Orson Scott Card:
The Authorized Ender Companion

by Jake Black
Reviewed by Scott T. Barnes--editor

I received this book from the publicist with some trepidation. I have a strong aversion to books with such titles as “One Thousand Songs to Hear Before You Need a Hearing Aid” and “Ninety Nine Bedroom Tricks The Italians Haven’t Thought Of.” Those books are usually light of content and make for dull reading. Seeing the encyclopedia-like entries of the Ender Companion, I feared the worst. But my usual book reviewers had begged off The Authorized Ender Companion for various reasons (unfamiliarity with the series, busy with family, etc.) and so I was on my own.

It sat on my coffee table for a few days, trying to make me feel guilty. It might have sat long enough to get buried and forgotten under unread mail but for one fact:  I am a fan of Orson Scott Card. His books are thoughtful. His characters are rounded, his stories engaging. I’ve followed him loosely over the years, reading several of his books and occasionally hearing him on the radio espouse a moderate and independent political viewpoint.  Unlike many modern authors, his books aren’t “anti” anything, aren’t negative, and aren’t filled with hopelessness or anger. 

Let’s make this clear: This book is not written by Card. It’s written by Jake Black, longtime friend of Card and of the Ender Series. Card authorized the book, and his name sells it.

As Black explains in the introduction: “This book is an encyclopedic reference to the events, characters, locations, and technology found within Orson Scott Card’s Ender Universe…It is designed as a resource for fans of the series to augment their understanding of all Ender-related material.

“It is hoped that readers will refer to this book while reading the novels and short stories.”

Ender’s Game is one of the seminal works in science fiction. Based on a short story published in Analog Science Fiction and Fact in 1977, it is about a kid who saves the human race by playing a military simulation game. Who wouldn’t love that? The book Ender’s Game, published 1985, won both the Hugo and Nebula awards.  The follow-up, Speaker for the Dead, won the same two awards the following year.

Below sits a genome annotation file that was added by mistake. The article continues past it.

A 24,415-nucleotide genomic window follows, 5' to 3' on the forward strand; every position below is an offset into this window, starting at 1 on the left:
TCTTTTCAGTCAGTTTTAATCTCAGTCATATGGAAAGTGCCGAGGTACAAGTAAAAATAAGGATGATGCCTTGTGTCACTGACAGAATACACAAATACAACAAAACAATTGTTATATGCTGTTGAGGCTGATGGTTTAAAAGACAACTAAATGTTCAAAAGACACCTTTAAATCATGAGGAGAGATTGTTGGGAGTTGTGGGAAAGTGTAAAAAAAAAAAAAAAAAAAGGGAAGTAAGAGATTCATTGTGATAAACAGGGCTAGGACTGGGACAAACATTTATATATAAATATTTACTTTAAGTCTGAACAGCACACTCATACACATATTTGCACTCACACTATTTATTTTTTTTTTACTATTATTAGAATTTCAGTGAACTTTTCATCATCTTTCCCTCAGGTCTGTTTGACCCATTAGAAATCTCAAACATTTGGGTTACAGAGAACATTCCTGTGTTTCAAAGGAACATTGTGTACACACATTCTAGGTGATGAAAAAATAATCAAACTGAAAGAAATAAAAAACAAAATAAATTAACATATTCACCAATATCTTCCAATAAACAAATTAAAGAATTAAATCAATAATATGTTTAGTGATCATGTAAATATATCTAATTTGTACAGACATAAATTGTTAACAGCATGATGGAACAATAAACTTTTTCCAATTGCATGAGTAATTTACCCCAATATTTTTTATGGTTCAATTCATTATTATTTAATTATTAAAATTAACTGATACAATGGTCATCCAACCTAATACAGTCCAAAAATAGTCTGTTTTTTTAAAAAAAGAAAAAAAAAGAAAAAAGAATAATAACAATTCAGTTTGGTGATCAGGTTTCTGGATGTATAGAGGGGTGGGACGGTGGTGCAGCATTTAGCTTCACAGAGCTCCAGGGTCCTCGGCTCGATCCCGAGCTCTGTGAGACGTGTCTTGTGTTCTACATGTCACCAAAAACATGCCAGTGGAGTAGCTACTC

The fact that the short story was written in 1974 shows how prescient Card was. The Ender Universe has now expanded to comprise 12 short stories or novellas, 9 novels, and 3 comic books. A feature film may be on its way…

Interestingly, Card never planned to have the Ender books become  a series. He says in the introduction:  “…The Ender books are an accidental series. I had no overarching plan. I did not systematically develop the universe in which all the stories take place.

“As a result, the Ender universe was not consistent. At the end of one book, thinking I was wrapping everything up, I would send one character off on a voyage; then in a later book, forgetting I had done so, I would have him conveniently hanging around on earth.

“I would give some obscure character a family, and then later forget that I had done so and give him a different family or make him childless. Then that minor character would become important, and I had to decide which set of facts I was going to work with.”

Most of the Ender Companion is an alphabetical listing of the people, places and things found in the books and short stories. I found myself reading the entries with some pleasure.  It also includes a time line (the series spans 3,000 years), Ender’s family tree, a look at the screenplay development, and the technology Card invented. Finally the book ends with a fascinating series of letter from fans who have been specially touched by Card’s story.

As a writer, I always look for things which can help my craft. The Authorized Ender Companion is a rich resource if you know how to use it. The character sketches are concise.  The encyclopedic entries include small plot summaries. The slang list is a virtual how-to of creating jargon. And most importantly to authors on the cusp of success, the book synopses at the end are studies on how to write query synopsis.

I can only recommend The Authorized Ender Companion to true fans of the Ender Series. But for those fans it will be a valuable resource. It has convinced me to reread the series, and you can bet The Authorized Ender Companion will be sitting by my side as I do.

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